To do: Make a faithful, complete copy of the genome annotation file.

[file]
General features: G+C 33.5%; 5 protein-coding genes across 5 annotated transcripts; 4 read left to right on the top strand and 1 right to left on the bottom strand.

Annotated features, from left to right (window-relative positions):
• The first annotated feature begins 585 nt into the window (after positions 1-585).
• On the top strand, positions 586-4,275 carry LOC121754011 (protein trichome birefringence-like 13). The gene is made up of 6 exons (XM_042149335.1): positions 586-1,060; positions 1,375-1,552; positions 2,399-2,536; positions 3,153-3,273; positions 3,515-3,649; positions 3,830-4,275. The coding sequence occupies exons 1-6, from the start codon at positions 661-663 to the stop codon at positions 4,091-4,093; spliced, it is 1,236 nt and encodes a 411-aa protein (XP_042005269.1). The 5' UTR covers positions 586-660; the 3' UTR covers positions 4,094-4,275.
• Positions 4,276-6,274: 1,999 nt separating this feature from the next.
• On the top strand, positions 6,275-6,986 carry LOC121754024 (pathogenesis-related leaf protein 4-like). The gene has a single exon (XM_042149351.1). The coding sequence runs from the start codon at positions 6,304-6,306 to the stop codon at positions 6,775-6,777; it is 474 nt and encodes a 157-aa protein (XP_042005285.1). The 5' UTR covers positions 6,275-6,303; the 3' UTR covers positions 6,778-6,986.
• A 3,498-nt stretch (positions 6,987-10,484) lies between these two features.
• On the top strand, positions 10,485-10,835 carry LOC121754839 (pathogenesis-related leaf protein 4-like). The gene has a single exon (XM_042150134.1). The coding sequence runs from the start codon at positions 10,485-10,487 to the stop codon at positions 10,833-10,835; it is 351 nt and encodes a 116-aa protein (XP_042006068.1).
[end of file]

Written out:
General features: G+C 33.5%; 5 protein-coding genes across 5 annotated transcripts; 4 read left to right on the top strand and 1 right to left on the bottom strand.

Annotated features, from left to right (window-relative positions):
• The first annotated feature begins 585 nt into the window (after positions 1-585).
• On the top strand, positions 586-4,275 carry LOC121754011 (protein trichome birefringence-like 13). The gene is made up of 6 exons (XM_042149335.1): positions 586-1,060; positions 1,375-1,552; positions 2,399-2,536; positions 3,153-3,273; positions 3,515-3,649; positions 3,830-4,275. The coding sequence occupies exons 1-6, from the start codon at positions 661-663 to the stop codon at positions 4,091-4,093; spliced, it is 1,236 nt and encodes a 411-aa protein (XP_042005269.1). The 5' UTR covers positions 586-660; the 3' UTR covers positions 4,094-4,275.
• Positions 4,276-6,274: 1,999 nt separating this feature from the next.
• On the top strand, positions 6,275-6,986 carry LOC121754024 (pathogenesis-related leaf protein 4-like). The gene has a single exon (XM_042149351.1). The coding sequence runs from the start codon at positions 6,304-6,306 to the stop codon at positions 6,775-6,777; it is 474 nt and encodes a 157-aa protein (XP_042005285.1). The 5' UTR covers positions 6,275-6,303; the 3' UTR covers positions 6,778-6,986.
• A 3,498-nt stretch (positions 6,987-10,484) lies between these two features.
• On the top strand, positions 10,485-10,835 carry LOC121754839 (pathogenesis-related leaf protein 4-like). The gene has a single exon (XM_042150134.1). The coding sequence runs from the start codon at positions 10,485-10,487 to the stop codon at positions 10,833-10,835; it is 351 nt and encodes a 116-aa protein (XP_042006068.1).